Pulsedriver

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KICKER MAIN WEB.gif

Pulsedriver

549.00

3D printing clay with harmonic movement to produce sculptures. Our unique inPulse driver simply mounts on the 3D printer bed below the object you are printing.

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We have been working on this concept of marrying 3D printing Cramics with harmonic movement to produce 3D sculptures for quite some time. Our unique Pulse driver simply mounts on any 3D printer bed below the object you are printing.

 There are many different ways of importing impulses into the structure, including simple rhythmic sounds from either your favorite musical composition (as long as it has enough bass) or frequency generator. 3D Potter Pulse driver is very similar to a Bone Conduction Transducer but it is not a modified speaker, this is a purpose-built driver for this application. All you need in addition to our Pulse driver is a amplifier capable of delivering enough power and bass to achieve your desired rhythmic designs and a frequency generator.

This is only the beginning of the possibilities that can be achieved with this 3D Potter Pulse driver. You are only limited by your imagination to the type of sculptures and designs you will be able to achieve.

Now little bit more about the pulse driver.  This driver can be mounted on basically any printer. So it does not have to have a traveling platform, it can be a stationary platform of the traditional 3D printer configuration. The pulse driver is manufactured from aluminum and the bat (which is the piece the print sits on top of) is an aircraft grade CNC milled part. 

 

In this video we will demonstrate and discuss some of the new techniques and equipment available for harmonic distortion in our 3D printed ceramic vessels and prints.

This is what's included with your purchase:

Frequency generator  App ,amplifier ,pulse generator plus all of the hook ups for operation

 

 

This is our latest pulse driver design utilizing a dual band frequency generator , we take that signal and amplify it to the desired texture.  By varying the print speed with the frequency and also the amplitude you can achieve just about any texture.  We have also experimented with music  compositions as  the driving force for the pulsation and this is going to be very interesting. It takes a little bit of work to get the right composition and the right amplitude

I would like to talk a little bit about the clay and the machine. This technique requires somewhat stiff clay because of the vibrating pulsation by the pulse driver underneath. If you have a loose mixture the clay is  just going to settle from the vibration. Our 3D Potterbot has a direct nozzle extruder which  means the clay (which can even be undiluted clay, very thick clay) goes directly into the extruder and comes out directly from the nozzle without any hoses or augers or anything in between. This allows us to be able to extrude some of the heaviest clay possible of any machine out there.

Our machine has a huge advantage that we can print using the pulse driver  to relatively large heights. For instance without the pulse driver we have been able to achieve up to 22" of unsupported vessels this is just not possible with a thin diluted clay solution that is necessary in compressed air and auger systems.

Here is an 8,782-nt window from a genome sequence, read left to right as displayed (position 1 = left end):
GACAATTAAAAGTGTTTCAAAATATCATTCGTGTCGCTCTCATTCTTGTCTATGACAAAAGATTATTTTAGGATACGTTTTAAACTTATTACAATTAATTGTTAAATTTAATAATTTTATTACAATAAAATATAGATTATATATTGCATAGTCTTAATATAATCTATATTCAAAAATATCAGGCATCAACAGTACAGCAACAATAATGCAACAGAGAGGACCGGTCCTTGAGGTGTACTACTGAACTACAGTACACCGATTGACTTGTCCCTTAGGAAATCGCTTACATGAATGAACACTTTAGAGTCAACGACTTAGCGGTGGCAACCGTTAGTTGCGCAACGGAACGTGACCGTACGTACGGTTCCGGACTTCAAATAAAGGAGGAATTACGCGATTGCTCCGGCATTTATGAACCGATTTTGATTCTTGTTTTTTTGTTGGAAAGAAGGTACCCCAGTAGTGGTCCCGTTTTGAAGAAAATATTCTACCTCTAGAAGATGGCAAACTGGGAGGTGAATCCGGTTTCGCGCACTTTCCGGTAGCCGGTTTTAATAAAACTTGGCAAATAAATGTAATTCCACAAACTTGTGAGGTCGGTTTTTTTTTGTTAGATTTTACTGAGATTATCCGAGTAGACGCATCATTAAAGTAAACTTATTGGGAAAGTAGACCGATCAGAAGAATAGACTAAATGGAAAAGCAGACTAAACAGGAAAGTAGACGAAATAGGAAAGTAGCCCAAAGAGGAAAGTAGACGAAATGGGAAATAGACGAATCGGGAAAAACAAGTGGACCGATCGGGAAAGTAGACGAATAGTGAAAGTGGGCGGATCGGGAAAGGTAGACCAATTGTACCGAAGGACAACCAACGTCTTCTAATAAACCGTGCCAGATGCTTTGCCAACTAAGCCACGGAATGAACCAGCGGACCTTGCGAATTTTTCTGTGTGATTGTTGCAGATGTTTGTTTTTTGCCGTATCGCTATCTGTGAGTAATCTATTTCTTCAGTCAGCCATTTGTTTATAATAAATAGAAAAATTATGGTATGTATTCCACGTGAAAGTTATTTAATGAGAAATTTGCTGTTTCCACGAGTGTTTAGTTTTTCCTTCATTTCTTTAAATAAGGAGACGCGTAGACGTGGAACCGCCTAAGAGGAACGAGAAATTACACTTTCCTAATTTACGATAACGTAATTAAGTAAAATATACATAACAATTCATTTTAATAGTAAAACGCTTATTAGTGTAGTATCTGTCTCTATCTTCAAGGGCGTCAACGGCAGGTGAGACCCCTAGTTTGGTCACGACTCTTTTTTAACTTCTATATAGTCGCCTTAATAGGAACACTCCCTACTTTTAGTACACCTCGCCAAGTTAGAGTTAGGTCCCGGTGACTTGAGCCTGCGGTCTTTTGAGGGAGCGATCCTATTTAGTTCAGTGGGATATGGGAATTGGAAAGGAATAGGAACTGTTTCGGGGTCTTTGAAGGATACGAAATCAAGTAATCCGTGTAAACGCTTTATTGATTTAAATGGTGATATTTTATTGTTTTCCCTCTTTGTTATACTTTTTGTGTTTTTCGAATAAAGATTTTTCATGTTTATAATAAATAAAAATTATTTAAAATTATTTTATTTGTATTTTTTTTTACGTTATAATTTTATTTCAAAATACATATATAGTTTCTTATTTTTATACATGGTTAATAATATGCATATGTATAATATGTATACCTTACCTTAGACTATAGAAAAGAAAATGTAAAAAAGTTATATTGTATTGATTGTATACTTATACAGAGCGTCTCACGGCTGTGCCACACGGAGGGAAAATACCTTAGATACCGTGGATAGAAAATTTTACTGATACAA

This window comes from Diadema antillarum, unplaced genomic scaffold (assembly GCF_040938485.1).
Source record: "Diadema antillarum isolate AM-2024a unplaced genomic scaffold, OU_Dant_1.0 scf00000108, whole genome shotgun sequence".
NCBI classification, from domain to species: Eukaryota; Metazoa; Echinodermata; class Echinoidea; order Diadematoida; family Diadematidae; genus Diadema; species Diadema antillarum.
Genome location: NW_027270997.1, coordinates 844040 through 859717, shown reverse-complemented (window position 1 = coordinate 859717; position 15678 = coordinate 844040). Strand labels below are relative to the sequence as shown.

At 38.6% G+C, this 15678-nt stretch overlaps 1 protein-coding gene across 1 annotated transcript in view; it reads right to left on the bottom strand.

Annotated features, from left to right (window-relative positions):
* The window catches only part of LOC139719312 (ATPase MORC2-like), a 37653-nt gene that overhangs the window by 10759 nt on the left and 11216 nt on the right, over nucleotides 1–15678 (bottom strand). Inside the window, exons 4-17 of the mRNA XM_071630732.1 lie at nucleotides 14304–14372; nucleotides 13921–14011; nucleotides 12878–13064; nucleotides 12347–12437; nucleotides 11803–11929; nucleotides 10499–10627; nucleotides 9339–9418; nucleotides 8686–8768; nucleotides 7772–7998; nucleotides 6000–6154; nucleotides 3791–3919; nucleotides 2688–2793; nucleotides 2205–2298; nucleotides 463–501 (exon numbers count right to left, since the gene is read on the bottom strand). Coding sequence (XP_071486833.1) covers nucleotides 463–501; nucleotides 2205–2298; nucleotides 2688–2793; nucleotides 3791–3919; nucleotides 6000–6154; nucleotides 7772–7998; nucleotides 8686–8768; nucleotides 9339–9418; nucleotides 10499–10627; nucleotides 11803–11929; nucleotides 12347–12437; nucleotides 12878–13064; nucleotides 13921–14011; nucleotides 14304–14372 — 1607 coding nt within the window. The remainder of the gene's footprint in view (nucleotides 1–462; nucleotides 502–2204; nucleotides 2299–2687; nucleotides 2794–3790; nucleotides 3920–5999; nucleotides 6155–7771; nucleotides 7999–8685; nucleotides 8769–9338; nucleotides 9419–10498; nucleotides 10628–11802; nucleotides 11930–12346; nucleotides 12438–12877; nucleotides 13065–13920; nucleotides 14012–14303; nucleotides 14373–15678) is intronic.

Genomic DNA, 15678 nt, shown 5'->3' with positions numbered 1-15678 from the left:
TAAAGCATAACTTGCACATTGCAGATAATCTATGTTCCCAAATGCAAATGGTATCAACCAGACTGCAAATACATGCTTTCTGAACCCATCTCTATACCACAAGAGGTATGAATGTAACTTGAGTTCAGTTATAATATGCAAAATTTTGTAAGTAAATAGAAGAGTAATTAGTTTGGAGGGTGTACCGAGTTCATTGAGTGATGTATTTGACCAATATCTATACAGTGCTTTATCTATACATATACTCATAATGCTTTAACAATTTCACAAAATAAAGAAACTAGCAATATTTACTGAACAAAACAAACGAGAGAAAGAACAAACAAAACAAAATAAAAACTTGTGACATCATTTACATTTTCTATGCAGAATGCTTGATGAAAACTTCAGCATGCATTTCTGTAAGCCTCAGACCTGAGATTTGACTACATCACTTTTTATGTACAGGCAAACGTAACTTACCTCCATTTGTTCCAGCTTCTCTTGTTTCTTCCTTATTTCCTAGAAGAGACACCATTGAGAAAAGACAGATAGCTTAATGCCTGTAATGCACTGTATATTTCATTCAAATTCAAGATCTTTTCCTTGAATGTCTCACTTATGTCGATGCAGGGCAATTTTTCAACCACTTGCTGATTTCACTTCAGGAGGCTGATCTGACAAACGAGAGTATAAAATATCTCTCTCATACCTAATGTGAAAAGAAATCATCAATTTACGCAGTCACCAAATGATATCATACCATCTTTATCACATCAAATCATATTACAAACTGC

Here are a couple of  PRS about our impulse driver

    Just for fun The Lazarus Bowl was supposedly a religious relic that served as the plot device for Wayne Federman's film, The Lazarus Bowl. Dana Scully first mentioned it to Fox Mulder. Scully described a nun at her Catholic school jokingly referred to as Sister Spooky who claimed that the aunt of Lazarus had been making a clay bowl when Jesus Christresurrected Lazarus. The words of Christ were then recorded in the grooves of the bowl much like a phonograph record. While investigating the bombing of Augustine O'Fallon's church, Federman found broken pieces of a clay pot that may have been such a relic. Charles Burks performed sonic analysis on it and indeed found audio data within the grooves. The first part of the data translated into: I am the walrus. I am the walrus. Paul is dead. Goo goo ga joo. However, the word "walrus" was literally presented as "bearded, cow-like sea beast." The second part of the data was more unsettling: it was of someone commanding someone else to rise from the dead and was recorded in Aramaic, the language of Christ. The authenticity of the artifact was never fully determined, however. (TXF: "Hollywood A.D.")

 

 

Just for fun

The Lazarus Bowl was supposedly a religious relic that served as the plot device for Wayne Federman's film, The Lazarus BowlDana Scully first mentioned it to Fox Mulder. Scully described a nun at her Catholic school jokingly referred to as Sister Spooky who claimed that the aunt of Lazarus had been making a clay bowl when Jesus Christresurrected Lazarus. The words of Christ were then recorded in the grooves of the bowl much like a phonograph record. While investigating the bombing of Augustine O'Fallon's church, Federman found broken pieces of a clay pot that may have been such a relic. Charles Burks performed sonic analysis on it and indeed found audio data within the grooves. The first part of the data translated into:

I am the walrus. I am the walrus. Paul is dead. Goo goo ga joo.

However, the word "walrus" was literally presented as "bearded, cow-like sea beast." The second part of the data was more unsettling: it was of someone commanding someone else to rise from the dead and was recorded in Aramaic, the language of Christ.

The authenticity of the artifact was never fully determined, however. (TXF: "Hollywood A.D.")